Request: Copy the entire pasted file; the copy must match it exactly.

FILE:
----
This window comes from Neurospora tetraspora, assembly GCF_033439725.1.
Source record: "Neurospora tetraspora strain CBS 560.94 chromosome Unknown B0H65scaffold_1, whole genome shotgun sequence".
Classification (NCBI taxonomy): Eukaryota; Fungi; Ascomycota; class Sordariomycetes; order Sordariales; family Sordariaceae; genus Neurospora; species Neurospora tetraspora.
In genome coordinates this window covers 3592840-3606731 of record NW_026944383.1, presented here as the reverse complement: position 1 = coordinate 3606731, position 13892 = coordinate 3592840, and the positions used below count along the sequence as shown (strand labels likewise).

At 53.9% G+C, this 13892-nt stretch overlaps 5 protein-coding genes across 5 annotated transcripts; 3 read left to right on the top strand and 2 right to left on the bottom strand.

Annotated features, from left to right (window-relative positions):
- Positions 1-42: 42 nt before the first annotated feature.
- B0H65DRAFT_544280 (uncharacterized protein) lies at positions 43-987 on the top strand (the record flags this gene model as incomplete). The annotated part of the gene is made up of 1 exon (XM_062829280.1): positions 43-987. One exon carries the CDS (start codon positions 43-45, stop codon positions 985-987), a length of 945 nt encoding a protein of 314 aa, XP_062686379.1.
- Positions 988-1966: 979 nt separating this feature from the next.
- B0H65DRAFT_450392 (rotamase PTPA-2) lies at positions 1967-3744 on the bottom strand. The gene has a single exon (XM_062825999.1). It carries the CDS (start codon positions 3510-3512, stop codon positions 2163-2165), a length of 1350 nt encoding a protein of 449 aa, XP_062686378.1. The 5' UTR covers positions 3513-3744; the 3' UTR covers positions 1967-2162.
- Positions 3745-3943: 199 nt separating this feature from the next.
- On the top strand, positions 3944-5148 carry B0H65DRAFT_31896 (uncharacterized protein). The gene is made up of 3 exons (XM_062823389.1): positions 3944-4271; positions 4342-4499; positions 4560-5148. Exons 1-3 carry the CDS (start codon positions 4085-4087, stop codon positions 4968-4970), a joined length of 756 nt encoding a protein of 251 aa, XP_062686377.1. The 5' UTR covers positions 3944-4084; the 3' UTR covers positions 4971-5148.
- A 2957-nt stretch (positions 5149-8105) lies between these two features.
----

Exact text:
This window comes from Neurospora tetraspora, assembly GCF_033439725.1.
Source record: "Neurospora tetraspora strain CBS 560.94 chromosome Unknown B0H65scaffold_1, whole genome shotgun sequence".
Classification (NCBI taxonomy): Eukaryota; Fungi; Ascomycota; class Sordariomycetes; order Sordariales; family Sordariaceae; genus Neurospora; species Neurospora tetraspora.
In genome coordinates this window covers 3592840-3606731 of record NW_026944383.1, presented here as the reverse complement: position 1 = coordinate 3606731, position 13892 = coordinate 3592840, and the positions used below count along the sequence as shown (strand labels likewise).

At 53.9% G+C, this 13892-nt stretch overlaps 5 protein-coding genes across 5 annotated transcripts; 3 read left to right on the top strand and 2 right to left on the bottom strand.

Annotated features, from left to right (window-relative positions):
- Positions 1-42: 42 nt before the first annotated feature.
- B0H65DRAFT_544280 (uncharacterized protein) lies at positions 43-987 on the top strand (the record flags this gene model as incomplete). The annotated part of the gene is made up of 1 exon (XM_062829280.1): positions 43-987. One exon carries the CDS (start codon positions 43-45, stop codon positions 985-987), a length of 945 nt encoding a protein of 314 aa, XP_062686379.1.
- Positions 988-1966: 979 nt separating this feature from the next.
- B0H65DRAFT_450392 (rotamase PTPA-2) lies at positions 1967-3744 on the bottom strand. The gene has a single exon (XM_062825999.1). It carries the CDS (start codon positions 3510-3512, stop codon positions 2163-2165), a length of 1350 nt encoding a protein of 449 aa, XP_062686378.1. The 5' UTR covers positions 3513-3744; the 3' UTR covers positions 1967-2162.
- Positions 3745-3943: 199 nt separating this feature from the next.
- On the top strand, positions 3944-5148 carry B0H65DRAFT_31896 (uncharacterized protein). The gene is made up of 3 exons (XM_062823389.1): positions 3944-4271; positions 4342-4499; positions 4560-5148. Exons 1-3 carry the CDS (start codon positions 4085-4087, stop codon positions 4968-4970), a joined length of 756 nt encoding a protein of 251 aa, XP_062686377.1. The 5' UTR covers positions 3944-4084; the 3' UTR covers positions 4971-5148.
- A 2957-nt stretch (positions 5149-8105) lies between these two features.